The Americas enter its 26th week of fighting the coronavirus with the sad news of being the region with the highest number of infected health workers in the world but beginning to observe some auspicious indicators.
Despite the fact that internal transmission continues to be active, in the United States and Brazil, the countries that register the most positive for COVID-19 in the world, infections are beginning to stabilize.
In Central America, saving Nicaragua and Costa Rica, which had records of cases in one day, infections are beginning to decline.
The same is true in Uruguay and Chile in South America, although this subregion continues with alarming figures.
In the last seven days, Brazil has surpassed 120,000 deaths; Argentina 8,700; Mexico was on the brink of 65,000 deaths, Peru out of 30,000 and Colombia out of 20,000 deaths from SARS-CoV-2 virus.
However, Latin America registered a slight decrease in the number of deaths from COVID-19 in the last week, although the number is still worrying, with more than 1,800 deaths per day, almost the same incidence as in the United States and Canada.
The news is important for the region but especially for Mexico, which has the worst fatal incidence rate in the continent in relation to the number of infections, with 10.7 deaths per 100,000 people who contracted the disease.
The record is high if one takes into account that Canada follows, with 7.1 deaths per 100,000 cases, and Ecuador, with 5.7 deaths per 100,000 infections.
The entire region is close to registering the same number of deaths attributed to seasonal influenza worldwide for one year.
The risk of death from a COVID-19 infection depends on several factors; Much has to do with the previous health conditions of each patient but, with the sustained peak, fatalities are also caused by collapses in health systems.
“With an increase in staff and patients, hospitals overflowed and many were slow to implement triage protocols (classification of patients according to their severity and priority of care). This meant that PATIENTS with COVID-19 were exposed to others who might have been seeking care for other conditions, and soon everyone was at risk of infection, leaving health workers more vulnerable,” warned Carissa Etienne, director of the Pan American Health Organization (PAHO).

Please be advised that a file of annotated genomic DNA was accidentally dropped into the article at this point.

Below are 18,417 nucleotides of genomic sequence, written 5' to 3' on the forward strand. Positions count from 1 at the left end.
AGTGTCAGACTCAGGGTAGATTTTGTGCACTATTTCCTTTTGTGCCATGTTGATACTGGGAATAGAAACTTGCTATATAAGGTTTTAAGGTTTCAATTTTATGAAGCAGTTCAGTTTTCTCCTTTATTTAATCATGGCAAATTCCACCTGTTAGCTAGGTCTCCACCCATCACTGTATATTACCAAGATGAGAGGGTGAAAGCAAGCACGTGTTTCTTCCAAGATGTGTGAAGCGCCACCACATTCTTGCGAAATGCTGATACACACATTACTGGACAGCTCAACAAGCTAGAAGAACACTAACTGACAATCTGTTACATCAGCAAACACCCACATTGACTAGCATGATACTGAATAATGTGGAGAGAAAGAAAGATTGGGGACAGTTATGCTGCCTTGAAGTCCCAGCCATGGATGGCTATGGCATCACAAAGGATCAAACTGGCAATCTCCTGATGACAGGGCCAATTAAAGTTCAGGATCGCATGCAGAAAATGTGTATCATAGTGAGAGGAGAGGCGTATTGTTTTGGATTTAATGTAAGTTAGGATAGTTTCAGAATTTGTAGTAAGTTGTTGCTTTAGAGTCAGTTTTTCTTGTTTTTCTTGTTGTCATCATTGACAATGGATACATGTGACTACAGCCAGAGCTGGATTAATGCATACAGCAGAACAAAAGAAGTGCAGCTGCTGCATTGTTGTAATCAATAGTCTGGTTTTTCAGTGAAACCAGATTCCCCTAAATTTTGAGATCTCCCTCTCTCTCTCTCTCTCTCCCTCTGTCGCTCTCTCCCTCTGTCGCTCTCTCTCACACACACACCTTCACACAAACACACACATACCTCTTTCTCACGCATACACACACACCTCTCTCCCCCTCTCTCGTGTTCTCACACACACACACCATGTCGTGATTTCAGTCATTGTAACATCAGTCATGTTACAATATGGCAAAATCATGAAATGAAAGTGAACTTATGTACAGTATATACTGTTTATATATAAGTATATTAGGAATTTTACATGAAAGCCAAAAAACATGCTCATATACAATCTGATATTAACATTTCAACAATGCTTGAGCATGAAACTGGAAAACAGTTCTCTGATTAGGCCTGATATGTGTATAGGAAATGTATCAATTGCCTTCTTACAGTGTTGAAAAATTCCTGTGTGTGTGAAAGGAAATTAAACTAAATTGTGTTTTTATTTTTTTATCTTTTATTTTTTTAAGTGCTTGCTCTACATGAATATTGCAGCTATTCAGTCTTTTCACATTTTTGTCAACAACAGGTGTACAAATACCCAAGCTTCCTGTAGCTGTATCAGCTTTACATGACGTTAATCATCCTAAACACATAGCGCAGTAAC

Data from that organization shows that nearly 570,000 health workers across the Americas have fallen ill and more than 2,500 have died from the virus.
Surveys from the same office also show that in Chile, 70% of health workers were concerned about contracting COVID-19, and in Paraguay, more than 40% of health workers feel anxious, almost a third experience depression and more than a quarter suffer from insomnia.
In Mexico, a survey showed that almost half of the health workers did not receive personal protective equipment at work.
“This was especially problematic at first (from the pandemic), when personal protective equipment was running low and health workers were forced to reuse masks and gowns, look for alternatives, or give up protection altogether to care for those who are in need,” Etienne said in his weekly report.
The record of contagion in the last week also recorded a slight drop, close to 10%, although statistics still mark an average of 80,000 positives daily every 24 hours.
This week, Colombia exceeded 600,000 infections, Argentina 400,000 and Cuba 4,000; meanwhile, Mexico was close to 600,000 positives and Chile to 420,000.
In Latin America and the Caribbean, there are only 20 doctors per 10,000 people, much less than the 30 per 10,000 recommended by the World Health Organization.
They are the ones who fight against the deadly strain, but also against the behaviour of much of society, who still do not understand that in personal care and empathy for others, there is victory.